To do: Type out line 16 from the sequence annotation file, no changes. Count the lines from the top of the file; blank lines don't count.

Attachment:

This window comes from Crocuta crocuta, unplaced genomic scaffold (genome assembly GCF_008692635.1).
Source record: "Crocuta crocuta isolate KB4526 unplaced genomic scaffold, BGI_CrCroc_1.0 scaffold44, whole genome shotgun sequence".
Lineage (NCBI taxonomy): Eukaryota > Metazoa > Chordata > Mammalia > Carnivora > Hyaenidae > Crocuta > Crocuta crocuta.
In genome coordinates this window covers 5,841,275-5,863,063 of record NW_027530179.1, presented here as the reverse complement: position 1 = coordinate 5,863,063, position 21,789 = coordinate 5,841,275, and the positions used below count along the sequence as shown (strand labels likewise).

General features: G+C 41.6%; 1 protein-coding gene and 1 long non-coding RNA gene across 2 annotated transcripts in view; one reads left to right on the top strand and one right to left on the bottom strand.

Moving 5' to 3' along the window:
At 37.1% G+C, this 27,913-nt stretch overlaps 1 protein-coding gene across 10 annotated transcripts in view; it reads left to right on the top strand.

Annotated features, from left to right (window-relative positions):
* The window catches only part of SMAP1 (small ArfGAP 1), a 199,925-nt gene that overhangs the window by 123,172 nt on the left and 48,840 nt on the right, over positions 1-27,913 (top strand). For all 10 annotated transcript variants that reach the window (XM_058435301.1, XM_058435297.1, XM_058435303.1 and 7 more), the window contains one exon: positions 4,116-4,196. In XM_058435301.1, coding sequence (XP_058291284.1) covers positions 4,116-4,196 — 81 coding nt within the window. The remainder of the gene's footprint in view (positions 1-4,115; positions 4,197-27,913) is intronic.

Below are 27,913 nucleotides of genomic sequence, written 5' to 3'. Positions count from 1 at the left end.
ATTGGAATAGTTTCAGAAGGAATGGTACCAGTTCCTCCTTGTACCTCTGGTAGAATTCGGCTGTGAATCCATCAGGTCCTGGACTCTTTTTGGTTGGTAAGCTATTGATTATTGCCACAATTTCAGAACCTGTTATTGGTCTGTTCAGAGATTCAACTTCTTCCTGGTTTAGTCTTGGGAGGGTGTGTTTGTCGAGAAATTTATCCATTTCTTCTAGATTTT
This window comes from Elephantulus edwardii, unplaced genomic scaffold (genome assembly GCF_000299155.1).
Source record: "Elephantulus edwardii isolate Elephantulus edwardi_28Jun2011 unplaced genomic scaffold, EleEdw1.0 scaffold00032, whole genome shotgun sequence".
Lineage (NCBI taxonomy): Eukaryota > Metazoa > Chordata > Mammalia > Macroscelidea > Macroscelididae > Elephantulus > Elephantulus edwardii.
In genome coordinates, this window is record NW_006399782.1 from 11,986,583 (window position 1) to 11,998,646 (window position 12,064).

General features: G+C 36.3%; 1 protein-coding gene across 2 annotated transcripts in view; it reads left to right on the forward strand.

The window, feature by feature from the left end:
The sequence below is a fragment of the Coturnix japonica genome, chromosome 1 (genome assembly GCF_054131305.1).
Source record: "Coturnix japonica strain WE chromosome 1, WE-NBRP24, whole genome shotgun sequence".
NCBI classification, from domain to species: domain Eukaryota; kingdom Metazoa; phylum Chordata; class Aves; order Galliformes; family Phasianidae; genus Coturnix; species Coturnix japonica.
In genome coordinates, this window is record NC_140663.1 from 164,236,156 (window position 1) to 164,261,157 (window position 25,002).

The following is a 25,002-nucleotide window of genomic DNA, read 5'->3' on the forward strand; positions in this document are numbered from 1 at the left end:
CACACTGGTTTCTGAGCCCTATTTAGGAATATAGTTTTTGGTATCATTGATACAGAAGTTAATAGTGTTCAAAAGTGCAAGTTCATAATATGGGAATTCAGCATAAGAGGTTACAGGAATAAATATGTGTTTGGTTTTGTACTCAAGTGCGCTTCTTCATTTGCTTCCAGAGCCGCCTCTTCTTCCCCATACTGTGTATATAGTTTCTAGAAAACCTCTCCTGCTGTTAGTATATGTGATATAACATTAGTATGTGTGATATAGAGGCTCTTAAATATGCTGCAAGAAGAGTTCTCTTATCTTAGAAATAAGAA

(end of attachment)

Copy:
General features: G+C 36.3%; 1 protein-coding gene across 2 annotated transcripts in view; it reads left to right on the forward strand.